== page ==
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Old March 4th, 2004, 02:17 AM
raharris1973 raharris1973 is offline
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WI a major glaciation began in 19th century?

IIRC glacial periods during the Ice Age could come pretty fast.

WI the glaciers came down to northern Europe and the northeastern US (have yall seen the maps?) and caused sea levels to drop.

What happens if this glaciation is completed over a seventy year period from 1865 to 1935?

Japan, Britain, Taiwan, Indonesia and the Philippines are connected to Eurasia. North America and Eurasia are all connected by land bridges by 1935. Most of the UK is under ice.

One question is how soon can the "reclaimed" land be put to any productive use? Is the soil too salty from being undersea to be much more than a desert?
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Old March 4th, 2004, 02:18 AM
Straha Straha is offline
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America would have lots of states with names like Guatamala,cuba,Balsas,hildago,panama,puerto rico,bahamas. Britain is toast
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  #3  
Old March 4th, 2004, 02:22 AM
wkwillis wkwillis is offline
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Glaciation

Crop failures happen quickly, but sea level changes happen slowly. Mostly the Europeans move to the Arab lands and Australia. Lots of immigrants to the Americas too.
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Old March 4th, 2004, 02:38 AM
Tetsu Tetsu is offline
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This would make the the events of the 20th century - if they aren`t butterflied away- very interesting. Japan, now connected to Asia, would have been an easier target to invade in World War II, so perhaps the nuclear bomb wouldn`t have been developed so soon. (Or at least gone into use.) The Cold War would have been interesting as well - with Beringia now above the sea again, the Soviet Union and the United States would have a land border, albeit a very cold one.

But in reality, these events probably would not have occured. Crops would die off, and people would begin to starve very quickly. As it has been presented, heavy migration would occur; mostly to the Middle East, Southwest Asia, and North America. Europe would be mostly depopulated. (Meaning no Great War, World War II, or pretty much any European conflict) Most of the northern USA would be depopulated as well; the majority of people would move to the southern regions of the country. Most of the world`s population would be firmly situated near the equator.

All in all, this would not spell good luck for humanity. A higher concentration of people in land with less resources naturally means conflict. A worse case scenario would be massive wars for food and agriculture-suitable land. When people get desperate, they either band together to overcome or destroy each other; it`s rarely a grey area.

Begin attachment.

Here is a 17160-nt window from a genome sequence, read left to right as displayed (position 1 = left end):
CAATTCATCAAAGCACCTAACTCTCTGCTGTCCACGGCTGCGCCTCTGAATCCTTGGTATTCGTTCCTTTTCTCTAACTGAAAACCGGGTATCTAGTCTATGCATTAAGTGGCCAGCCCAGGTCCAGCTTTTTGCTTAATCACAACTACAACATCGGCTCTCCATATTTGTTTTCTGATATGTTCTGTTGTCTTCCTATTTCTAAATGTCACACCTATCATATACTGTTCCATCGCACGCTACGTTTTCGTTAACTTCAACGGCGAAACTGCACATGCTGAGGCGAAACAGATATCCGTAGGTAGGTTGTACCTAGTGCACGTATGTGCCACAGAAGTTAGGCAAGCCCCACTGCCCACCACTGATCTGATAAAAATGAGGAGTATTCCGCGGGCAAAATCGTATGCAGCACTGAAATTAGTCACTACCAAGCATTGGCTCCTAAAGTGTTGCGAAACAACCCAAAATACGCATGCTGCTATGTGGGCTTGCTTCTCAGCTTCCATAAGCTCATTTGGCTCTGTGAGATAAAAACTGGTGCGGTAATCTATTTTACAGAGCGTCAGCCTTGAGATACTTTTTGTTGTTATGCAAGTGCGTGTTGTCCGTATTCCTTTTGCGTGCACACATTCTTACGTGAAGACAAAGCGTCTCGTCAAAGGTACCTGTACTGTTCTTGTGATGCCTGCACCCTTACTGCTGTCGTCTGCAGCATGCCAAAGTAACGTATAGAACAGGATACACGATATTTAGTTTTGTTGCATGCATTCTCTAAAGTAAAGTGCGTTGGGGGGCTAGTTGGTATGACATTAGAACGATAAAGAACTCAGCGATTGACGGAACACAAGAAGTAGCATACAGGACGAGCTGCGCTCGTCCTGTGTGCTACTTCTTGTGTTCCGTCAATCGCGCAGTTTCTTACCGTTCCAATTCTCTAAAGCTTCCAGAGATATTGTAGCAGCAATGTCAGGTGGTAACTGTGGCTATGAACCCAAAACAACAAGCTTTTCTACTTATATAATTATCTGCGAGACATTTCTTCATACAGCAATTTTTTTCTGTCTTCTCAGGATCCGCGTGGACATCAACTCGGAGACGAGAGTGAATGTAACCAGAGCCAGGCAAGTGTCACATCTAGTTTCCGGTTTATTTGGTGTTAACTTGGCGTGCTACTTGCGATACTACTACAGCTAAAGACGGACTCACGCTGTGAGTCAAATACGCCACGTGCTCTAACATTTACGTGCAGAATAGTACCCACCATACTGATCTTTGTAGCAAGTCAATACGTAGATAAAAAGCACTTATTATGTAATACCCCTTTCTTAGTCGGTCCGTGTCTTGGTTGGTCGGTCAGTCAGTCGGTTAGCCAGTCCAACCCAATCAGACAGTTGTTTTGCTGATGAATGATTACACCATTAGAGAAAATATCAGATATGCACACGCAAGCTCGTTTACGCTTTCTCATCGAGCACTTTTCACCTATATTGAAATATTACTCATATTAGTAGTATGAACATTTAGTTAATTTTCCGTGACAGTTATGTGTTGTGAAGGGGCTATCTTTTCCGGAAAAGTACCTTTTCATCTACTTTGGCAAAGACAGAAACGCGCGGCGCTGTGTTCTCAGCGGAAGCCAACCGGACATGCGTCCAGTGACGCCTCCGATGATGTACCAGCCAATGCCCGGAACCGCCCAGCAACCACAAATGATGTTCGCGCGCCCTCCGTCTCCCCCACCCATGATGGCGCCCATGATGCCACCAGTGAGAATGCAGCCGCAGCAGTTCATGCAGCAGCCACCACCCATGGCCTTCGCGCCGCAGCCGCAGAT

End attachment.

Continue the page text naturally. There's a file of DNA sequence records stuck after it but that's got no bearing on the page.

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Old March 4th, 2004, 02:47 AM
wkwillis wkwillis is offline
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Disease

Europeans are not going to settle in large numbers in the equatorial regions before the development of the quinine plantations of Java around the late 1880's. Not to mention Yellow Fever.
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Old March 4th, 2004, 02:52 AM
Tetsu Tetsu is offline
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Perhaps I mistyped myself; I didn`t mean all of humanity positioned on the Equator, just a slow movement to the south. Since we would have more than a hundred years before the glaciation would finalize, that gives humanity ample time to move. But most of Northern Europe and North America would be under thick ice, so it would pretty much unpopulatable. People would have to move south of the ice. And, actually, north of the ice, considering the lowest regions of South America and Africa would be covered. Speaking of the southern hemisphere, Australia would be in pretty bad too, come to think of it.
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Old March 4th, 2004, 02:59 AM
wkwillis wkwillis is offline
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Australia and glaciers

Quote:
Originally Posted by tetsu-katana
Perhaps I mistyped myself; I didn`t mean all of humanity positioned on the Equator, just a slow movement to the south. Since we would have more than a hundred years before the glaciation would finalize, that gives humanity ample time to move. But most of Northern Europe and North America would be under thick ice, so it would pretty much unpopulatable. People would have to move south of the ice. And, actually, north of the ice, considering the lowest regions of South America and Africa would be covered. Speaking of the southern hemisphere, Australia would be in pretty bad too, come to think of it.
As Flannery pointed out, the fertility of the soil is sort of dependent on volcanos and glaciers. Australia has neither. Last glaciation Australia had a total icecap of maybe 100 Km square on the mainland, at a time when Canada was essentially completely covered.